Last week my twin brother died due to diabetic complications. When EMT arrived at his home his blood sugar level was over 1,800. In spite of heroic effort, the EMT medics could not save him nor could they save me and my family from the post-trauma of his death.
Because his death was sudden we did not have time to prepare so I posed the question: How do you prepare for death?
Preparation Step 1: LIVE! Live every day with gratitude and gusto. Make every sunrise and sunset count. I am reminded of the poem The Dash written by Linda Ellis where she asks us to remember that the dash which separates your birth – and your death “that this special dash might only last a little while” encourages us to live a full and fulling life right now in the present.
Preparation Step 2: CELEBRATE! Don’t wait for a day marker on the calendar to celebrate with someone you love – stop the frenzy and do it now. Have the courage and forethought to say that you love and show that love today. Celebrate the fun, glamor, tenderness, and health that you have right now.
Preparation Step 3: LEGACY (have one)! You are on earth, we all are here, for a purpose and that purpose, whether we accept it or not, informs our legacy. We are more than a “meat suit” as said by James Arthur Ray of the movie The Secret. A part of a legacy is an identification of who you are, what contributions you have made as a human spirit, and the totality of the relationship you have had with life.
Make a legacy for yourself that transcends money. But, while we are on the subject of money – put your financial house in order. Make a will, establish a trust if you have sufficient financial assets, and outline your burial requests. Doing this as a part of your legacy is a comfort after death. However, when you take your breathing time here on earth as a gift of life you can build a goodwill legacy of service, kindness, empathy, rich care and agape faith that transcends the murmur of space and time.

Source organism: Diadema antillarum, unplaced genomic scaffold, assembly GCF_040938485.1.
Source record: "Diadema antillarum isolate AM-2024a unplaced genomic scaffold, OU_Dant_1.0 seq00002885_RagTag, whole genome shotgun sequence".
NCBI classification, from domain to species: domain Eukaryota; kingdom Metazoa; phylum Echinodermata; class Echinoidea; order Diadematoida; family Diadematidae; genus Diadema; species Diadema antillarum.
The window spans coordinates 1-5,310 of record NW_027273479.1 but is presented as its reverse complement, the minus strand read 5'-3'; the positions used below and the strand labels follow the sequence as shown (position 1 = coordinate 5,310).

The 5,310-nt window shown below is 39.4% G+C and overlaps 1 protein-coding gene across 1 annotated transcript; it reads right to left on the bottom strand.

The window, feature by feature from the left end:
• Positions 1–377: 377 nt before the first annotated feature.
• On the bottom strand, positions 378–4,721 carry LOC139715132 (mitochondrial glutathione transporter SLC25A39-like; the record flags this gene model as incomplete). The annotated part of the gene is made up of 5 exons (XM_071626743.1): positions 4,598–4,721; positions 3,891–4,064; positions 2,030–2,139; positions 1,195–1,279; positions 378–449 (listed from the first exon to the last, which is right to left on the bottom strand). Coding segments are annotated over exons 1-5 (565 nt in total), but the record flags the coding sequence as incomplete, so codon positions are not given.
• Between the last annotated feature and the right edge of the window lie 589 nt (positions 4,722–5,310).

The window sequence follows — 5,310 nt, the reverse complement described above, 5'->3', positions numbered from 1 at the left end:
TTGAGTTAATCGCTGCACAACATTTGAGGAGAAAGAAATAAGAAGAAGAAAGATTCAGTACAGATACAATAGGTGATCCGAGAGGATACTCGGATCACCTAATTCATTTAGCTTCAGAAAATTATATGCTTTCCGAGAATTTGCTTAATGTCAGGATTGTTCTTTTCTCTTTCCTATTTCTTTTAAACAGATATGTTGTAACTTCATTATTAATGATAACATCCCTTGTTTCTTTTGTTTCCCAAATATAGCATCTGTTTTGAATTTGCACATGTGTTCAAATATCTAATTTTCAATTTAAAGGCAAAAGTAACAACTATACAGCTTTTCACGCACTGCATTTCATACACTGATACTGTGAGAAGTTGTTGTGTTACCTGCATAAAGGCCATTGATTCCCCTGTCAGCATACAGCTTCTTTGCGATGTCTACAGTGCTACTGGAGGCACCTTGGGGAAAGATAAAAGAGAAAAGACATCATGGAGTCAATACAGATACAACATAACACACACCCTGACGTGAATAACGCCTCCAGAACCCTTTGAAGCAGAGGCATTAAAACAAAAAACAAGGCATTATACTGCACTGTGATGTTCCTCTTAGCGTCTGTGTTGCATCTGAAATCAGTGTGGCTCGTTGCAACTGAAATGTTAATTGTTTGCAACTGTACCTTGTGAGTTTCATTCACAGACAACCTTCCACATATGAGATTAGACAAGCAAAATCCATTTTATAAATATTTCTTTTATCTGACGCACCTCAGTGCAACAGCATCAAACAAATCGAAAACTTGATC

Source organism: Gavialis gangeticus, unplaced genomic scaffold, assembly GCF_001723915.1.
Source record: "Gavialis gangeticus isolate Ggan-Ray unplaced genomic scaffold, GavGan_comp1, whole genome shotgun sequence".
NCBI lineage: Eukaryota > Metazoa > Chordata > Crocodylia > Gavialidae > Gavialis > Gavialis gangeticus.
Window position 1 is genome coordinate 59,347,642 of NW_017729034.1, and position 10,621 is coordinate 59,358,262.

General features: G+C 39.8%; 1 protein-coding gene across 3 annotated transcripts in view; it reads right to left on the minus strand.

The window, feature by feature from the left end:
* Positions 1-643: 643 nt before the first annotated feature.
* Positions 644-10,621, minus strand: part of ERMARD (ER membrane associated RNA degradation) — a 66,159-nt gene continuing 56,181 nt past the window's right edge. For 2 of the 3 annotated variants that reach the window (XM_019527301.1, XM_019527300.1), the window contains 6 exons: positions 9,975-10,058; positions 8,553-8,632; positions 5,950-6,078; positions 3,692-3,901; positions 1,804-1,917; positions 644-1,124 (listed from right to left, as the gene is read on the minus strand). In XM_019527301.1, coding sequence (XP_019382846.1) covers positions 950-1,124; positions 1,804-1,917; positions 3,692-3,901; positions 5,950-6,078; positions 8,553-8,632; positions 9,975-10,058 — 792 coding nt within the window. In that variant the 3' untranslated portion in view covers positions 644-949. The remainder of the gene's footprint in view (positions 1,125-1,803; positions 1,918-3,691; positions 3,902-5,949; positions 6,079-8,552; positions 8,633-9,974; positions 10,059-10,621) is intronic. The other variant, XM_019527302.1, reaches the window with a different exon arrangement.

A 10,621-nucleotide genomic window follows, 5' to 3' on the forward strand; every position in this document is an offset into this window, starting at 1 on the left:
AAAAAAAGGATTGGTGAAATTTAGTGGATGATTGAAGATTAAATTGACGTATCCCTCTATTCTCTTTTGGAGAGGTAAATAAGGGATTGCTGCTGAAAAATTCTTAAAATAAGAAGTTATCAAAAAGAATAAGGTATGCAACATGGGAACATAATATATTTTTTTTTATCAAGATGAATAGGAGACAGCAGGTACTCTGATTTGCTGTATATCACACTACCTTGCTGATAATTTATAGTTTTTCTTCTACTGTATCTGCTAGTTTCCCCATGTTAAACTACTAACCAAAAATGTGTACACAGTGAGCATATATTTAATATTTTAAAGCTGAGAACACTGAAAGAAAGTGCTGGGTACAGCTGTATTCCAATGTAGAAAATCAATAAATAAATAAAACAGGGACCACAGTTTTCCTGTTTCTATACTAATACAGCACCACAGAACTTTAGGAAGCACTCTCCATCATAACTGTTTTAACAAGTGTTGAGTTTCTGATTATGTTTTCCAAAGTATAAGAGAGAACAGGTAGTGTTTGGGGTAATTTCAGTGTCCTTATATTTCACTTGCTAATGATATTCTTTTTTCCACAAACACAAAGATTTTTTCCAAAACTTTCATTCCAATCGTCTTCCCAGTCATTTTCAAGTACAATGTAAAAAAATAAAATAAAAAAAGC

Preparation Step 4: GRIEVE! There are four common stages of grief: shock and denial, pain, anger and eventual acceptance. Of course there are gradients of emotions in play that erupt in between these four stages but the primary grief responses allow you to prepare your life after the death of someone in your relationship circle – family, friend, colleague, or other. Make death, in your grieving process, a messenger of joy.
Grieve your way to life. Learn the lessons intended from the past relationship with the now deceased and pledge to continue their legacy while building your own living legacy one that makes a mark on this earth for the good of humanity that you are alive.
My post-grief response, just one of them, is to pray for the progress of his soul each and every day and to perform acts of service in his behalf. Another active grief response for me is to become a local spokesperson for the American Diabetes Association and an advocate to talk about depression and having a life. A last active step that I will share with you is to take care of my body and heath by treating it as a throne of my inner temple and urge those in close contact with me to do the same.
Preparing for death involves living, caring, and leaving a legacy.
May the time before and after the -dash- be long.